you will out live it--men may out live a wrong,
but I don't want to out live a right--I ask you what I
have done that I must hold on to out live
Upside down at the bottom of the page:
Access No. 328188-ARCH
LDS Church Archives
To read a biography (obituary) for Lewis Robison, click here. To read 1872 letters Bill Hickman wrote to his daughter, Sarah C., click here. To see a chronology of events in 1871 and 1872, click here. To return to the Hickman Family index page, click here.
March 15, 1858
. . . The guide who accompanied me as far as the vicinity of what is called Muddy Creek, a distance of, I fancy, eleven or twelve miles from Fort Bridger,was a slightly built man of swarthy complexion, with dark eyes, and mounted upon a black Indian pony, slow of foot. His name given me was Lewis Robison, and he is or was the reputed owner and late occupant of the premises at and around Bridger, for which reason I selected him to point me out my way.
. . .
--Thomas L. Kane to Col. Albert Sidney Johnston
LeRoy R. Hafen and Ann W. Hafen, The Utah Expedition 1857-1858,
Arthur H. Clark Co., 1958, p.272
Death of a Veteran.---Brother Lewis Robison, whose steady decline for the past fortnight has been noticed at various times in these columns, expired yesterday afternoon about half past one o'clock, at his residence in the Eighth Ward. He was one of the early pioneers of the Territory, not of the historic 143, but one who followed close upon the heels of the first arrival into Salt Lake Valley, being a captain of fifty in C.C. Rich's company, which was one of the first to reach here in 1847. He was born October 28th, 1816, at Cincinnati, Ohio. At an early day, long before the Church existed at Nauvoo, Illinois, he was a resident there, and an intimate friend, as he ever continued to be, of Counselor D.H. Wells, then "Squire" Wells, who also resided in that vicinity prior to the advent of the Church. He was baptized at Nauvoo in the August of 1846, though he had previously been a staunch friend to the Prophet Joseph Smith and the Church Authorities, and participated in all the troubles of the following September, which culminated in the Exodus. On his way to the Valley he established the Platte River Ferry, and afterwards conducted the ferry at Green River. He also lived for a long time at Bridger, where he kept a supply store and blacksmith shop, helped many a missionary going and coming, and threw open his doors and made them welcome at all times. He was in early days appointed to labor among the Indians, particularly the Shoshones, Washakie's tribe, and it was largely due to his worthy example and the influence exerted by him and his comrade Joshua Terry, that peaceful relations were maintained between them and the whites, and that so many of the Lamanites subsequently joined, and are still joining the Church. He lost his place at Bridger through some legal irregularity in papers, of which he was made the victim, and the government neglected to remunerate him for his property of which it took possession. He was a member of the 37th quorum of Seventies, and his whole life was a working mission. He was beloved and respected for many sterling qualities, notably for his courage, hardihood and generosity, and his staunch and undeviating integrity to the work of God, and his friendship and fidelity to its leaders. He leaves a numerous posterity to rise up and bless him. His death was caused by blood poisoning, superinduced by inflammation of the bladder, an old complaint which recurred while on his recent visit to Montpelier, Idaho, where he went to meet the remains, and attend the funeral of his son Charles E., who died on the 26th of September, in South Carolina, while fulfilling a mission. Since his return from the north, about two weeks since, he has steadily failed and his death, while much regretted, was an event daily expected. The funeral will take place on Saturday, at noon, in the Eighth Ward Meeting house, to which the friends of the family are invited.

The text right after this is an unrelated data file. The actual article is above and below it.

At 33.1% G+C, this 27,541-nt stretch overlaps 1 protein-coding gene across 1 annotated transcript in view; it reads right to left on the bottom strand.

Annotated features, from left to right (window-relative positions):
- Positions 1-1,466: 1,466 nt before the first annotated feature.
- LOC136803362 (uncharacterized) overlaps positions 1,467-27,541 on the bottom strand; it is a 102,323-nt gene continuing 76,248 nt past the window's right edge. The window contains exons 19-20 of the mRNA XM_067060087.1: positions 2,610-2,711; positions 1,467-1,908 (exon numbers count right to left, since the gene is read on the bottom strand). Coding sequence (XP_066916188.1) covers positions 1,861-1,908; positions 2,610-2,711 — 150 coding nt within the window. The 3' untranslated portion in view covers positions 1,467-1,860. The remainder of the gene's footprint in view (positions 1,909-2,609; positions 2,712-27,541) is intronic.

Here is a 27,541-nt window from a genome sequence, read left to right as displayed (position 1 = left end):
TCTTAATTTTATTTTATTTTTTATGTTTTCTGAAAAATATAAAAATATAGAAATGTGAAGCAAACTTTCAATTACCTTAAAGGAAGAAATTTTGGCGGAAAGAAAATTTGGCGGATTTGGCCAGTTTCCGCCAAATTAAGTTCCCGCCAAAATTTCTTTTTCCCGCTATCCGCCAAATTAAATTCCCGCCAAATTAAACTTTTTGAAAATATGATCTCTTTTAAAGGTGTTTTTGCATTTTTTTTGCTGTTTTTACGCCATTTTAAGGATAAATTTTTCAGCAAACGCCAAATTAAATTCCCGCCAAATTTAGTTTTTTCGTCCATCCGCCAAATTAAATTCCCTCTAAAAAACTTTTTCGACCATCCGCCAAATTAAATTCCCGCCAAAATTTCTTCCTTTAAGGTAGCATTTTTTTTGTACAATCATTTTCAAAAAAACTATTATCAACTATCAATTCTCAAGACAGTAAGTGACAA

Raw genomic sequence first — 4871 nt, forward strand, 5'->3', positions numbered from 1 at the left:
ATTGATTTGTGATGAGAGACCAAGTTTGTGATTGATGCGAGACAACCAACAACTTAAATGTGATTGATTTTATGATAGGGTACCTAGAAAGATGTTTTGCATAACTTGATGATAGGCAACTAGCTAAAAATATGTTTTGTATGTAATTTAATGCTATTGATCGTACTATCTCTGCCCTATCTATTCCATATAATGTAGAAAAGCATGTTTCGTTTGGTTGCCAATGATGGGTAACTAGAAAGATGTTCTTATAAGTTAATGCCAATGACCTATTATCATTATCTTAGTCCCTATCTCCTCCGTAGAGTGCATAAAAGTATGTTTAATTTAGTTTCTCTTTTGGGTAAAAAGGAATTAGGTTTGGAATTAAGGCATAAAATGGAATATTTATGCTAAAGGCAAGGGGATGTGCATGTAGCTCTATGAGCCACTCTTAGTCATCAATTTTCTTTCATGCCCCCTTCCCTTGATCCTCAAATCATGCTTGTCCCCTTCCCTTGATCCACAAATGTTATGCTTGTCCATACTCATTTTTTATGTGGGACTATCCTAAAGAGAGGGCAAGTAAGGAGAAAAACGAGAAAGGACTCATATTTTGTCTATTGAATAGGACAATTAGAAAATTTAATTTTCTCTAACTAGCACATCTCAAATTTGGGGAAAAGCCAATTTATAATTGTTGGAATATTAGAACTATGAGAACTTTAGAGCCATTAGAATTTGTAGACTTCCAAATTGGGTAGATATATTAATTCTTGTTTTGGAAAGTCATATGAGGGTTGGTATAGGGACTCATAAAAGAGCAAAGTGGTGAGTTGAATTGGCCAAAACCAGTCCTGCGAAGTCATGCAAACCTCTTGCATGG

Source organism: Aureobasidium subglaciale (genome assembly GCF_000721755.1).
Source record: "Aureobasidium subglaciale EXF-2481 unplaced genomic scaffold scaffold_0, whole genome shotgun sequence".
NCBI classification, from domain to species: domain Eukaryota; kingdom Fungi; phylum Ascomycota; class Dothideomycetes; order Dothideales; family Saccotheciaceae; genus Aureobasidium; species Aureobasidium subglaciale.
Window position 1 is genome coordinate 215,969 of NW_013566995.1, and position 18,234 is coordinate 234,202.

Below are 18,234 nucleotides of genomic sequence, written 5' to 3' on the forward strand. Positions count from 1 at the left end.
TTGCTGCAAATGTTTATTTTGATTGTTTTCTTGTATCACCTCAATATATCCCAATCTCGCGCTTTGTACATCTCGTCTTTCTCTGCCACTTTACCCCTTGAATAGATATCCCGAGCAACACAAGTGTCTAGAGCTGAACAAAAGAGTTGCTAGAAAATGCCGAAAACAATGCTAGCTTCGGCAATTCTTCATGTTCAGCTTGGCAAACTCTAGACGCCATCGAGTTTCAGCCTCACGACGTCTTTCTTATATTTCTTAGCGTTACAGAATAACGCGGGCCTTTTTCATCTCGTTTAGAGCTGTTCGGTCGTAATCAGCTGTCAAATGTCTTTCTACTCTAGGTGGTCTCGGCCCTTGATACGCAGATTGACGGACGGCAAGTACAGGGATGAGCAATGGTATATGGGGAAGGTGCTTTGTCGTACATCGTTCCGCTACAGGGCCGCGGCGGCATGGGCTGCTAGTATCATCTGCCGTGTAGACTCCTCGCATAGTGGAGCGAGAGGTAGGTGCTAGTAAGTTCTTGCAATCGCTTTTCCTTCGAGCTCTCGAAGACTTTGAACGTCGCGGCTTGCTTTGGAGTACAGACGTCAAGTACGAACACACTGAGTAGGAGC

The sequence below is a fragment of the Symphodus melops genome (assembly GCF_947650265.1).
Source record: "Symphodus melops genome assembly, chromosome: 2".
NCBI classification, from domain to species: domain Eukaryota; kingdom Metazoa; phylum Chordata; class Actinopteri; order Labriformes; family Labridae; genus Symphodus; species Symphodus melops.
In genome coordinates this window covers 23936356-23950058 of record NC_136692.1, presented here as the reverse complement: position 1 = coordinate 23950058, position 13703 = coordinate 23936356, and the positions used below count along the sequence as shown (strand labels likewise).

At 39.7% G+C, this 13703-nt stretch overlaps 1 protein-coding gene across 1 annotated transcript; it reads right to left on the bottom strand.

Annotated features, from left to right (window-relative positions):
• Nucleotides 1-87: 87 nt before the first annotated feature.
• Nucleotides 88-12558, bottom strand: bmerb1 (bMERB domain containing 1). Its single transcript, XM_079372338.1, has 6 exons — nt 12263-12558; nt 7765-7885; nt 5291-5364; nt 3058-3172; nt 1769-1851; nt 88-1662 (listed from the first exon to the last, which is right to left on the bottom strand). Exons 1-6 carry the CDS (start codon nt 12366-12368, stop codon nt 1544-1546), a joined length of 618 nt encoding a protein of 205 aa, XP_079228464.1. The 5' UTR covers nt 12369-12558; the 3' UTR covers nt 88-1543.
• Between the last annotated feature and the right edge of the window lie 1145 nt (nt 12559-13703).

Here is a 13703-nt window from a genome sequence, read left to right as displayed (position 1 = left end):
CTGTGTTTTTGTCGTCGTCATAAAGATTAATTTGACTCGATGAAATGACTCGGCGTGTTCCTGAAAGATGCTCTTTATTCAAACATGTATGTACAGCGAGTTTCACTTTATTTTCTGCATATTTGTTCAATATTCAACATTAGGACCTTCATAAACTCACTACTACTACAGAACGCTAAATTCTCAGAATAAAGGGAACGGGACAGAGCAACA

--Deseret News, 2 Nov 1883
...His funeral was held at the Eighth ward meeting house on Saturday morning last, Bishop E.F. Sheets officiating. The opening prayer was offered by Elder Robert Campbell. The speakers were Bishop R.T. Burton, Elder S.B. Young, Pres. A.M. Cannon, Counselor D.H. Wells, Elder Theodore McKean and Bishop E.F. Sheets. The remarks were commendatory of the life and character of the deceased, and full of consolation to the mourners. Elder Isaac Brockbank pronounced the benediction. The pall bearers were R.T. Burton, J.M. Barlow, Joshua Terry, B.W. Driggs, Charles Colebrook and Theodore McKean, all old comrades of the deceased.
--Territorial Enquirer, 9 Nov 1883
To return to the top of this page, click here. To return to the Hickman Family index page, click here.